One of the happier surprises of this TV season has been my deepening crush on Grey's Anatomy, which has taken advantage of Desperate Housewives' sophomore malaise to become the water-cooler show on Sunday night. (And a show I gave a lukewarm review when it premiered last spring.)

This week's (Oct. 30) episode may have been the best yet, a scintillating mix of soap opera and medical drama — with just the right blend of mordant comedy (Cristina's hunt for the missing leg) and wrenching tragedy (the two train passengers impaled by a metal pole, only one of whom could possibly survive).

Grey's is a fabulous show for "shippers" who groove on will-they-or-won't-they dynamics, epitomized by Meredith's mortifyingly drunken wait for Dr. McDreamy's answer — will he pick her, as she asked him to do to his face, or will he stay with his intimidating estranged wife Addison (a name I've loved since All About Eve). He picked Addison, but for how long?

Ellen Pompeo and Patrick Dempsey are perfectly sympathetic and swoony as the star-crossed couple, but there's also the compellingly tentative relationship between another young doctor and her aloof boss, with Sandra Oh's voraciously ambitious Cristina Yang battling her feelings for Isaiah Washington's coolly efficient Dr. Burke.

Adding new wrinkles to the show's relationship romp is the Izzie-Alex flirtation, nicely underplayed by Katherine Heigl and Justin Chambers. Izzie is justifiably puzzled over obnoxious hotdog Alex's sudden ambivalence toward his work and his play. (He didn't even kiss the former underwear model on their date.) How long before everyone realizes that Alex's medical career is in the balance?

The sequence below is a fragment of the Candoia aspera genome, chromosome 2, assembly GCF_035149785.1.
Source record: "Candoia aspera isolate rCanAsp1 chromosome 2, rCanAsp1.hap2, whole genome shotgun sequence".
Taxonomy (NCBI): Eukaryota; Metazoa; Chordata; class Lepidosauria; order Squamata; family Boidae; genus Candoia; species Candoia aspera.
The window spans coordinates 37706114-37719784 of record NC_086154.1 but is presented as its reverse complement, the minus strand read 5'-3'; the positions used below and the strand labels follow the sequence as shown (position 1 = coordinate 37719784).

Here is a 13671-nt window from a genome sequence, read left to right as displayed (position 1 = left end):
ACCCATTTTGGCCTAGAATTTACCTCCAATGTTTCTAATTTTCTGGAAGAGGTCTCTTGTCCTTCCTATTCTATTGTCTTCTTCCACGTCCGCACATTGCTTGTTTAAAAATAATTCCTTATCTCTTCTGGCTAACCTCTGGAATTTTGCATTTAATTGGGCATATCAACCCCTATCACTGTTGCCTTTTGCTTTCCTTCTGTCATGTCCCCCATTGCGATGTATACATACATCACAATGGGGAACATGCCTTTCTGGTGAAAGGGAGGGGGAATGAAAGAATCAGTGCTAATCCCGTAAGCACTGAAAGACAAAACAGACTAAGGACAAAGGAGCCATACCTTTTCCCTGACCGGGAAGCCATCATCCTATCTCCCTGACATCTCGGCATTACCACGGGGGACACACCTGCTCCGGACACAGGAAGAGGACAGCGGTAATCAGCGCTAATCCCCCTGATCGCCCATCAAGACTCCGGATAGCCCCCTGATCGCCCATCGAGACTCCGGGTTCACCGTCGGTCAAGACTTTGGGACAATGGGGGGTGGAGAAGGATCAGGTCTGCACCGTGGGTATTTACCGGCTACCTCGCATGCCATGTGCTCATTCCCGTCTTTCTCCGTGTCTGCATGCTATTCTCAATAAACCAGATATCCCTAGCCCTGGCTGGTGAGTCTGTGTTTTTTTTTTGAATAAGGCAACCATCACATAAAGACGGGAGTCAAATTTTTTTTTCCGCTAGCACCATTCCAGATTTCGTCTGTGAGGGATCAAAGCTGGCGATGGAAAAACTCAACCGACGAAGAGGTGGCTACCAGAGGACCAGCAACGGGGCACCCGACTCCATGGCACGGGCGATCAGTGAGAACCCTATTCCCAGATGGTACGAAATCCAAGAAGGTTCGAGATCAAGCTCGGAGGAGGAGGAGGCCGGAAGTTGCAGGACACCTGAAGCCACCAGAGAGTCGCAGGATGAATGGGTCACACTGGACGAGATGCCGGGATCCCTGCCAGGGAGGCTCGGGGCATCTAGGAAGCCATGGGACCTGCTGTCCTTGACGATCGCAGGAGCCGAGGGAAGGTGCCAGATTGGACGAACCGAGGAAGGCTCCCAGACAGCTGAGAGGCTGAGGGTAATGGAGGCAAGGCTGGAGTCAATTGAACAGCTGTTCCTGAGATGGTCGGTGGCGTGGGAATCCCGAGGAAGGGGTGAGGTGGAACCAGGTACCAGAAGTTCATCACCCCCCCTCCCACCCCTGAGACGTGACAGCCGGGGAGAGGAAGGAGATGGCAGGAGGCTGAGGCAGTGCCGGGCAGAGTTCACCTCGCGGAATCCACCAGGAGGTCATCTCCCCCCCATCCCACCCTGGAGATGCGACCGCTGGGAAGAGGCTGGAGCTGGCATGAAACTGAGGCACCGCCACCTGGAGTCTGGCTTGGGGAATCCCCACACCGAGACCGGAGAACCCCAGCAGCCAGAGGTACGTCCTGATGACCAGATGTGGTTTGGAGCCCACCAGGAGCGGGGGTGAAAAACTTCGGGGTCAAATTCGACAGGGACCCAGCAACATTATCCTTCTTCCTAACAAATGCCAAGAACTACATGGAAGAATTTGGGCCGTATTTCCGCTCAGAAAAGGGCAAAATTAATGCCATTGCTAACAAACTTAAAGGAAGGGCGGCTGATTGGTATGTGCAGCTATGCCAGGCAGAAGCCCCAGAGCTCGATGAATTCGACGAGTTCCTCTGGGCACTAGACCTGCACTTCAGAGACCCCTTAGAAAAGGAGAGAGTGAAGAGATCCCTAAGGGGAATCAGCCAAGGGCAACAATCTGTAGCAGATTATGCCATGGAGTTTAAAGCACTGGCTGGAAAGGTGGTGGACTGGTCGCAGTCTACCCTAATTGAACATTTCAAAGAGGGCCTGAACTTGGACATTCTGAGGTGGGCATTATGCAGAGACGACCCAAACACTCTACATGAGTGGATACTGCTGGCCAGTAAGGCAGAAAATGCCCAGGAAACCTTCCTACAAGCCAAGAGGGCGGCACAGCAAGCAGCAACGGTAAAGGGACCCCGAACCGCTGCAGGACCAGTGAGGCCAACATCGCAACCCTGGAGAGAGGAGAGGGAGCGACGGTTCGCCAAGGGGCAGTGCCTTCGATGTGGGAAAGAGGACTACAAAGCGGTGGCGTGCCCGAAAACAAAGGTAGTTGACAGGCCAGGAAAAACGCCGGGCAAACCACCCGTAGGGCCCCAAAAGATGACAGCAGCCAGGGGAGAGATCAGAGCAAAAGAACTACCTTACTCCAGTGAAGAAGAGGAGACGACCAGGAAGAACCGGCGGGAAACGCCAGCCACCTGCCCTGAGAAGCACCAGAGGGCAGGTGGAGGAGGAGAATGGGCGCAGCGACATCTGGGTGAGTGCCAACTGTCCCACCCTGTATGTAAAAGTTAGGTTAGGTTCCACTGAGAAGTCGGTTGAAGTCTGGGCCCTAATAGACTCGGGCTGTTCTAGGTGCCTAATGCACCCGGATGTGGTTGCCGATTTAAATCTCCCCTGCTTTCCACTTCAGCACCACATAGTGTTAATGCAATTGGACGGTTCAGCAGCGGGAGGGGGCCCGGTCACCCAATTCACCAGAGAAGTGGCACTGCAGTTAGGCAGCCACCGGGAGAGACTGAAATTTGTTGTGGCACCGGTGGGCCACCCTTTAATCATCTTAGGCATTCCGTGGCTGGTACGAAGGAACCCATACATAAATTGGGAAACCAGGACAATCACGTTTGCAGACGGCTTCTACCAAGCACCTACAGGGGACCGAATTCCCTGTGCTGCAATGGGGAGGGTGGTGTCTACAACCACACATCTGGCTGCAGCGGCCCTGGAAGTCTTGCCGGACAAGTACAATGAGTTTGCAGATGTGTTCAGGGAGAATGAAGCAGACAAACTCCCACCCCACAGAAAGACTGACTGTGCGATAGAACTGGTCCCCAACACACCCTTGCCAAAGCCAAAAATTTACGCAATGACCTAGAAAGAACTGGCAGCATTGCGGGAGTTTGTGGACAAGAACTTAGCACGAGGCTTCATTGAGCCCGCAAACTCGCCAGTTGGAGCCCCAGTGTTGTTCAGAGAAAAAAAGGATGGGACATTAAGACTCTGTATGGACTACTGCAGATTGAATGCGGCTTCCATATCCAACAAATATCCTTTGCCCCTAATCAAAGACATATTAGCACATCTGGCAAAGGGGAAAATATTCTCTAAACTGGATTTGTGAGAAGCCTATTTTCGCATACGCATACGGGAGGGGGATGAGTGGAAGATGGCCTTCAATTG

And then there's my absolute favorite, George (T.R. Knight), a mouse who roars when the circumstances are right. He stepped up like a champ when he and Alex were stuck in a stalled elevator with a patient who needed emergency open-heart surgery. (Alex, struggling with self-doubt, froze.) At home with Meredith and Izzie, George is treated like one of the girls, with the condescension you'd give a tagalong brother or maybe a pet. He writhes with comic frustration at not being taken seriously, as either a doctor or a man. But we can see what they don't, that he's got the goods.

The other great performance on Grey's Anatomy is Chandra Wilson's brusque, funny and ferocious Dr. Bailey, supervisor of the young docs. A tiny dynamo of attitude and barely disguised compassion, she's a role model in many ways, not the least being the fact (which came as a surprise to all) that she has been happily married for years.

Grey's Anatomy has charisma and tremendous entertainment value and buzzes with the glorious hum of all cylinders working, reminiscent of ER during its early days. (That original cast is taking on a mythic hue, kind of like Saturday Night Live's classic ensemble of the first five years.) Though ER has badly faded into a mopey bad habit occasionally brought to life by a memorable patient, Grey's and House (which makes a welcome return this week) prove that the TV medical drama is far from dead.